Consumer protection is also foremost in the minds of many regulators. “Regulatory sentiment in Hong Kong indicates that, while large institutional investors may remain free to interact with DeFi platforms and the crypto ecosystem more generally, retail investors may face significant restrictions,” Chris DePow, senior adviser for financial institution regulation and compliance at Elliptic, told Forkast.News in an email. “The HKMA and other local regulatory authorities have made clear that consumer protection remains crucial and as a result the growing DeFi sector will need to be well regulated in order to thrive in the Hong Kong market.”

“Regulators in Hong Kong are acutely aware of the need for regulatory innovation to keep pace with technological innovation. Traditionally, the HKMA has long-standing principles of financial crime mitigation which will likely be reflected in any crypto regulation it has planned,” DePow added. “The HKMA could well look to develop a framework that promotes Hong Kong as a central DeFi hub in the region precisely by reassuring businesses and individuals that it is safe and secure to do business there.”

Singapore, another financial and fintech hub in Asia, is also paying close attention to developments in DeFi. “Regulations crafted to manage risks in a world of intermediaries are ill-suited where intermediaries are replaced by smart contracts,” said Ravi Menon, managing director of the Monetary Authority of Singapore, in a recent speech at the Singapore FinTech Festival 2021. “Enforcement is more challenging when control or governance is dispersed across the blockchain.”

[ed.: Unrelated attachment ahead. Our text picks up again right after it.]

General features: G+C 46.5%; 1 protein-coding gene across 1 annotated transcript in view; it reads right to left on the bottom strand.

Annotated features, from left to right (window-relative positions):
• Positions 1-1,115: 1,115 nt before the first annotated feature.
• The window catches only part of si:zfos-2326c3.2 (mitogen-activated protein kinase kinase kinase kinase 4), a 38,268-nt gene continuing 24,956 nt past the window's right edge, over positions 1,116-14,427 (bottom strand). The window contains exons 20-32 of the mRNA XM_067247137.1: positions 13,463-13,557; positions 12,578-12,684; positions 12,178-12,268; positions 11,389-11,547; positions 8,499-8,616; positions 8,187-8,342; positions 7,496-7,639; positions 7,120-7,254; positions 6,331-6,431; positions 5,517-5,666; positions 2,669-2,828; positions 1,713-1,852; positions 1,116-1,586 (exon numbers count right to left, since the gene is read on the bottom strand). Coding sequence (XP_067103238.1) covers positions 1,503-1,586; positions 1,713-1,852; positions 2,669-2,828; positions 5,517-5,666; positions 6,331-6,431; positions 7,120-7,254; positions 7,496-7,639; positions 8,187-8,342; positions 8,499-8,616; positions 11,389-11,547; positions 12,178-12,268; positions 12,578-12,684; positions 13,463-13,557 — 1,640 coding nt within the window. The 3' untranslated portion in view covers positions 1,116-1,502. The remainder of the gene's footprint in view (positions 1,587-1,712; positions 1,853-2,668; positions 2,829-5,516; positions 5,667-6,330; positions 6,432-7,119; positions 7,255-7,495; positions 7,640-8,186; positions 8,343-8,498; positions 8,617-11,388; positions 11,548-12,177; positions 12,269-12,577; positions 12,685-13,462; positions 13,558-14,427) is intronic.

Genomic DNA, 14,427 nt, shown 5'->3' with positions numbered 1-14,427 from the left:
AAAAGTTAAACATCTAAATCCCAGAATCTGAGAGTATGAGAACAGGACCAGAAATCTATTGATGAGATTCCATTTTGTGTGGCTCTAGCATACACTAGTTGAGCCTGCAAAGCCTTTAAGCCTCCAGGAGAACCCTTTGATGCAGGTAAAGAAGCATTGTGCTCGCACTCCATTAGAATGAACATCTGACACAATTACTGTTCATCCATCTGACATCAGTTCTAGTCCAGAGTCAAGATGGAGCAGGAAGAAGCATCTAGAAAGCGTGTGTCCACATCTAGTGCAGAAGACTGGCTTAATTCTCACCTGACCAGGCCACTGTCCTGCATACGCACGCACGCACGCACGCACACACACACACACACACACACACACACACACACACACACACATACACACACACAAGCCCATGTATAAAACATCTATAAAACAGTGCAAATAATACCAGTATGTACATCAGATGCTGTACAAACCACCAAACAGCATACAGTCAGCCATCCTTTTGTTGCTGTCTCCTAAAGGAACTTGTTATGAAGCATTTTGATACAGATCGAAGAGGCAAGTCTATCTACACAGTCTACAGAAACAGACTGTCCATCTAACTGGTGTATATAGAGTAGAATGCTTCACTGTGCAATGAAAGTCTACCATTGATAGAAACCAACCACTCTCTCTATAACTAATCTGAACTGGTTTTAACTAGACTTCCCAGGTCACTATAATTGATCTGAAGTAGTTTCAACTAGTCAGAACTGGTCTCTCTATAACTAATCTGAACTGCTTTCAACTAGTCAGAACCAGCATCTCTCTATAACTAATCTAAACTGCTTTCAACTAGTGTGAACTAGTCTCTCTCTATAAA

DePow says Singapore has taken a firm approach, expecting crypto businesses to operate within the established regulatory and licensing framework.

“Regulators that take an active role in shaping regimes to accommodate new technologies will likely be a positive force in establishing their markets as hubs for secure DeFi activity, globally, and helping to reduce rates of crime,” DePow said. “Currently, Singapore is ahead of the curve in embracing its role as an enabler of the future of finance.”

See related article: How Singapore is looking at Web 3.0 and DeFi as it prepares for a digital Singapore dollar